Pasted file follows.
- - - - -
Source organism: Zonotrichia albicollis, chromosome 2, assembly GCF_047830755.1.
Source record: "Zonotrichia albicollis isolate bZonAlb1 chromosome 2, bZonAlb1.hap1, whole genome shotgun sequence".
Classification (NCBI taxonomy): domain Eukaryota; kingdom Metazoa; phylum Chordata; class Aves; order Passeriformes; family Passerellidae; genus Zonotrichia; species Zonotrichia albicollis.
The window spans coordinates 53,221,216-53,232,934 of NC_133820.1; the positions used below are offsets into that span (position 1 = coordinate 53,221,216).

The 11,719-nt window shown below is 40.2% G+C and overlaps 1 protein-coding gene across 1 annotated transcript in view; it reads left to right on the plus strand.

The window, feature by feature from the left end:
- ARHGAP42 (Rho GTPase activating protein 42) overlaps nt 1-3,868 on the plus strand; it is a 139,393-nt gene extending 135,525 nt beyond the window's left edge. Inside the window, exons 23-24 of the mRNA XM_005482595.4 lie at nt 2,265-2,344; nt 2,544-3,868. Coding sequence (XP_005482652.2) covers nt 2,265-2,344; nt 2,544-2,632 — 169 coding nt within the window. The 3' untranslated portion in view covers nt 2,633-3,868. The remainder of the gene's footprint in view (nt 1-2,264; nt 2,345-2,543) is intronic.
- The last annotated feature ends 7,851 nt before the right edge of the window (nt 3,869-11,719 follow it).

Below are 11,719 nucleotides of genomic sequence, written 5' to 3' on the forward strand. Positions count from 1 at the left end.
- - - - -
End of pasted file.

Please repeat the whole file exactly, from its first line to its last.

Source organism: Zonotrichia albicollis, chromosome 2, assembly GCF_047830755.1.
Source record: "Zonotrichia albicollis isolate bZonAlb1 chromosome 2, bZonAlb1.hap1, whole genome shotgun sequence".
Classification (NCBI taxonomy): domain Eukaryota; kingdom Metazoa; phylum Chordata; class Aves; order Passeriformes; family Passerellidae; genus Zonotrichia; species Zonotrichia albicollis.
The window spans coordinates 53,221,216-53,232,934 of NC_133820.1; the positions used below are offsets into that span (position 1 = coordinate 53,221,216).

The 11,719-nt window shown below is 40.2% G+C and overlaps 1 protein-coding gene across 1 annotated transcript in view; it reads left to right on the plus strand.

The window, feature by feature from the left end:
- ARHGAP42 (Rho GTPase activating protein 42) overlaps nt 1-3,868 on the plus strand; it is a 139,393-nt gene extending 135,525 nt beyond the window's left edge. Inside the window, exons 23-24 of the mRNA XM_005482595.4 lie at nt 2,265-2,344; nt 2,544-3,868. Coding sequence (XP_005482652.2) covers nt 2,265-2,344; nt 2,544-2,632 — 169 coding nt within the window. The 3' untranslated portion in view covers nt 2,633-3,868. The remainder of the gene's footprint in view (nt 1-2,264; nt 2,345-2,543) is intronic.
- The last annotated feature ends 7,851 nt before the right edge of the window (nt 3,869-11,719 follow it).

Below are 11,719 nucleotides of genomic sequence, written 5' to 3' on the forward strand. Positions count from 1 at the left end.